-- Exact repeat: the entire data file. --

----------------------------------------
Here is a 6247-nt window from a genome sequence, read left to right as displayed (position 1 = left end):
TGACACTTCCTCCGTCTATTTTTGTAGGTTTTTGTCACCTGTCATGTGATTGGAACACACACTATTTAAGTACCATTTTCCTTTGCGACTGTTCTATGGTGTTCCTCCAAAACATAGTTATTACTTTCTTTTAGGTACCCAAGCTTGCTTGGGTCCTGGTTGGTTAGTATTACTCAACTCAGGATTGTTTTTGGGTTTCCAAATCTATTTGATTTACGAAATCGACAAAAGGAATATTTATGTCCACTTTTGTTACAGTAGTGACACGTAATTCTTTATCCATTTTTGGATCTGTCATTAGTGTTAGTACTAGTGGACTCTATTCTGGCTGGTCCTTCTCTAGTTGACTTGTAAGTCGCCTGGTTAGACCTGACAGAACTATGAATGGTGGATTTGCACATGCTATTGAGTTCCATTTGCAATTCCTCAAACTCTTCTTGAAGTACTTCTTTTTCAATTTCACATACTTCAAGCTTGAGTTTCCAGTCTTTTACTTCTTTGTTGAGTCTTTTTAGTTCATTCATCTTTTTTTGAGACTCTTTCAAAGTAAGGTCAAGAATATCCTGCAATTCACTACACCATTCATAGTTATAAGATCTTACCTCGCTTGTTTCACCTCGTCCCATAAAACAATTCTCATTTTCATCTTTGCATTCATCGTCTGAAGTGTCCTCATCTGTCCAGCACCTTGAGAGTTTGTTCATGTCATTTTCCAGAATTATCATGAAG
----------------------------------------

Here is a 6247-nt window from a genome sequence, read left to right as displayed (position 1 = left end):
TGACACTTCCTCCGTCTATTTTTGTAGGTTTTTGTCACCTGTCATGTGATTGGAACACACACTATTTAAGTACCATTTTCCTTTGCGACTGTTCTATGGTGTTCCTCCAAAACATAGTTATTACTTTCTTTTAGGTACCCAAGCTTGCTTGGGTCCTGGTTGGTTAGTATTACTCAACTCAGGATTGTTTTTGGGTTTCCAAATCTATTTGATTTACGAAATCGACAAAAGGAATATTTATGTCCACTTTTGTTACAGTAGTGACACGTAATTCTTTATCCATTTTTGGATCTGTCATTAGTGTTAGTACTAGTGGACTCTATTCTGGCTGGTCCTTCTCTAGTTGACTTGTAAGTCGCCTGGTTAGACCTGACAGAACTATGAATGGTGGATTTGCACATGCTATTGAGTTCCATTTGCAATTCCTCAAACTCTTCTTGAAGTACTTCTTTTTCAATTTCACATACTTCAAGCTTGAGTTTCCAGTCTTTTACTTCTTTGTTGAGTCTTTTTAGTTCATTCATCTTTTTTTGAGACTCTTTCAAAGTAAGGTCAAGAATATCCTGCAATTCACTACACCATTCATAGTTATAAGATCTTACCTCGCTTGTTTCACCTCGTCCCATAAAACAATTCTCATTTTCATCTTTGCATTCATCGTCTGAAGTGTCCTCATCTGTCCAGCACCTTGAGAGTTTGTTCATGTCATTTTCCAGAATTATCATGAAG